Ecclesiastes 7:13, 14
Consider the work of God: for who can make that straight, which he has made crooked?…
Before we apply the main principle of the text, we may gather two lessons by the way.
I. THE WISDOM OF APPROPRIATING - of appropriating to ourselves and enjoying what God gives us without hesitation. In the day of our prosperity let us be joyful. We need not be draping our path with gloomy thoughts; we need not send the skeleton round at the feast; we should, indeed, partake moderately of everything, and in everything give thanks, showing gratitude to the Divine Giver; and we should also have the open heart which does not fail to show liberality to those in need. If our success be hallowed by these three virtues, it will be well with us.
II. THE RIGHTNESS OF RECTIFYING - of making straight all the crooked things which can be straightened. We are not to give up great moral problems as insoluble until we are absolutely convinced that they are beyond our reach. Poverty, ignorance, intemperance, irreligion, - these are very "crooked" things; but God did not make them what they are. Man has done that. His sin is the great and sad perverting force in the world, bending all things out of their course and turning them in wrong directions. And though they may seem to be too rigid and fixed to be amenable to our treatment, yet, hoping in God and seeking his aid, we must address ourselves courageously and intelligently to these crooked things until they are made straight. There is nothing that so strongly appeals to, and that will so richly reward, our aspiration, our ingenuity, our energy, our patience.
III. THE DUTY OF SUBMITTING. There are some things in regard to which we have to acknowledge that the evil thing is a "work of God," something he has "made crooked." This is to be accepted as the ordering of his holy will, as something that is balanced and overbalanced by the good things which are on the other side. It may be slenderness of means, lowliness of position, feebleness of intelligence, exclusion from society in which we should like to mingle, incapacity to visit scenes we long to look upon, the inaccessibility of a sphere for which we think ourselves peculiarly fitted, the advance of fatal disease, the reduction of resources or the decline of power, the breaking up of the old home and the scattering of near relatives, the loosening of old ties with the formation of new ones, etc. Such things as these are to be calmly and contentedly accepted.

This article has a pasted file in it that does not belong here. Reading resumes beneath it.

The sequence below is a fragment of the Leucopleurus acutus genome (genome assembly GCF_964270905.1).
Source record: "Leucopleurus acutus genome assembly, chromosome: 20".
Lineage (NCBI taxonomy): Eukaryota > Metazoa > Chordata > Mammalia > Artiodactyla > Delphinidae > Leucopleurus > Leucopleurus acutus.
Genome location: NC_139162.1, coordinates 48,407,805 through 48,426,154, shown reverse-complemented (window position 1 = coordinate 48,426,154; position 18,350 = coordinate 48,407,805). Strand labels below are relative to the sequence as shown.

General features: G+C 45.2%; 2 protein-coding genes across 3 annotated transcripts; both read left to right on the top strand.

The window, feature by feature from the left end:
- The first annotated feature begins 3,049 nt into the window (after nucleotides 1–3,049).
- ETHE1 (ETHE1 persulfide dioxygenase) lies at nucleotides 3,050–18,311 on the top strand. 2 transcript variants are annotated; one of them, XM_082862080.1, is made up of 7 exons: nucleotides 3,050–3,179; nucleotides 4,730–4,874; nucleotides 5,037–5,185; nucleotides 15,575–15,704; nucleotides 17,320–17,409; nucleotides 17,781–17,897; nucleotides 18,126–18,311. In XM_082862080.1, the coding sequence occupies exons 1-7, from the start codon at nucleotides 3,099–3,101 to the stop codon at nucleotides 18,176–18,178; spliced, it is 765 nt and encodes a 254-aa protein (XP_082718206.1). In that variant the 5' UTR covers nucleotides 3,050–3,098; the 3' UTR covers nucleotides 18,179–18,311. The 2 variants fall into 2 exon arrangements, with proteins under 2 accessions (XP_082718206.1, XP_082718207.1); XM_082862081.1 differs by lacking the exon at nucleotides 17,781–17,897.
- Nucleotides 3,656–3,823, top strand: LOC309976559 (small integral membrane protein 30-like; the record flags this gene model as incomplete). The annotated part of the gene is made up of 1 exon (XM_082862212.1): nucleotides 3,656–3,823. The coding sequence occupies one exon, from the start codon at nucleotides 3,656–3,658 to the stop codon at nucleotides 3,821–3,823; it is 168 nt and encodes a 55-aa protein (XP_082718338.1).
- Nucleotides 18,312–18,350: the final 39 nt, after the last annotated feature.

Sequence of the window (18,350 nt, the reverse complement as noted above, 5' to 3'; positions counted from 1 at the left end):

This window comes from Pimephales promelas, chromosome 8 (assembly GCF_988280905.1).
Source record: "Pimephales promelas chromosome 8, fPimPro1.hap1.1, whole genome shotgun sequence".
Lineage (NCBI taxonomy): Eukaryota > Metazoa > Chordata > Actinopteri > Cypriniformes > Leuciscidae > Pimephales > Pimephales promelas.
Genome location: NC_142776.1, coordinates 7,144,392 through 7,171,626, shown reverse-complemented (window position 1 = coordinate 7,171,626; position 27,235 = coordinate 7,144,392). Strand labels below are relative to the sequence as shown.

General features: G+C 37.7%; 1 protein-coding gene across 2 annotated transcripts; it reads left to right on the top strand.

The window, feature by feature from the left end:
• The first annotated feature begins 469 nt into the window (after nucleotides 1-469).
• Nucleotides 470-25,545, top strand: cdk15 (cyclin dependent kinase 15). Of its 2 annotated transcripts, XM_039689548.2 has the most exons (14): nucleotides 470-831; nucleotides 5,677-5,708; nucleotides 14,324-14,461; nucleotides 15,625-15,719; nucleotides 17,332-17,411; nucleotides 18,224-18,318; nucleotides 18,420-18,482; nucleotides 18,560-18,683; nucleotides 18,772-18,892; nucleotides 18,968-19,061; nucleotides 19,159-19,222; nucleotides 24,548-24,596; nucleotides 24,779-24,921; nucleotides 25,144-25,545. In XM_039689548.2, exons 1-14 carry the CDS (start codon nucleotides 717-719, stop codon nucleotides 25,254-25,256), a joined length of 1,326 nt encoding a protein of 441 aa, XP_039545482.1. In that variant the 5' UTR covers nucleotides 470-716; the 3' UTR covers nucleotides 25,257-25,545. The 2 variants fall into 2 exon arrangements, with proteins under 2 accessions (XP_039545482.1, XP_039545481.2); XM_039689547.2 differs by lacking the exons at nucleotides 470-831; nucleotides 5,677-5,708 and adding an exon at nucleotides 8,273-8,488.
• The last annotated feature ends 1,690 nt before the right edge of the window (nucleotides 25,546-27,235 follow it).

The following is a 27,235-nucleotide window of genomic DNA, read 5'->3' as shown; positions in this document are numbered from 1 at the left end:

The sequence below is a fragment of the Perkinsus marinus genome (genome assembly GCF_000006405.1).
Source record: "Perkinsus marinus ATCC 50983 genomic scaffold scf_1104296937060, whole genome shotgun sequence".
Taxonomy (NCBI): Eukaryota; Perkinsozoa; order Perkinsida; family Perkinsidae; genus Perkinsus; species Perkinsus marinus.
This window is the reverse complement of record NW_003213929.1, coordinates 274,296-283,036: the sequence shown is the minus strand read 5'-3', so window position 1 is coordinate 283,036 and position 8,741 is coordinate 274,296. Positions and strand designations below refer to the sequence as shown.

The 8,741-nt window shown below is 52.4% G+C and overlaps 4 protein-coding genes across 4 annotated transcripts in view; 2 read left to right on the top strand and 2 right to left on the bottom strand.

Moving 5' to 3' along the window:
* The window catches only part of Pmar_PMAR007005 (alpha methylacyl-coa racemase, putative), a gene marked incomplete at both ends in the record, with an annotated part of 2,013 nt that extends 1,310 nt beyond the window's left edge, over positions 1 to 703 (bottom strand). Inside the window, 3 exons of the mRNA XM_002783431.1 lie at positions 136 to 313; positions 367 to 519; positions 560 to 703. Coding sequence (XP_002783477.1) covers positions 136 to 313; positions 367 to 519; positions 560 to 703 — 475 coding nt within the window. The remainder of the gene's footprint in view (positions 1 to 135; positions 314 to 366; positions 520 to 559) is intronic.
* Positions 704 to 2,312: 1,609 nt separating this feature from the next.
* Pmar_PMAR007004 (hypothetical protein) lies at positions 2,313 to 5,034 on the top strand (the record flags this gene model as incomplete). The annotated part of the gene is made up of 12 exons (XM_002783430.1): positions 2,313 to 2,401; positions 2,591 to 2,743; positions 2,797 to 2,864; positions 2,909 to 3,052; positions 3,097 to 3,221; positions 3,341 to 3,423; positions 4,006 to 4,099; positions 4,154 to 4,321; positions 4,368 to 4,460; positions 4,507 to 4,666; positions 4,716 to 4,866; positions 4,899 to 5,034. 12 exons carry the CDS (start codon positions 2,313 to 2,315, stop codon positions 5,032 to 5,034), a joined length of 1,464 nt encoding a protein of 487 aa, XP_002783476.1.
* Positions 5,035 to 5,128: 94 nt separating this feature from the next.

1. To strive against the inevitable or irremediable is
(1) to strive against God and be guilty;
(2) to court failure and be miserable;
(3) to waste energy that might be happily and fruitfully spent in other ways.
2. To submit to the will of God, after considering his work, is
(1) to please him;
(2) to have the heart filled with pure and elevating contentment;
(3) to be free to do a good if not a great work "while it is day." - C.
Parallel VersesKJV: Consider the work of God: for who can make that straight, which he hath made crooked?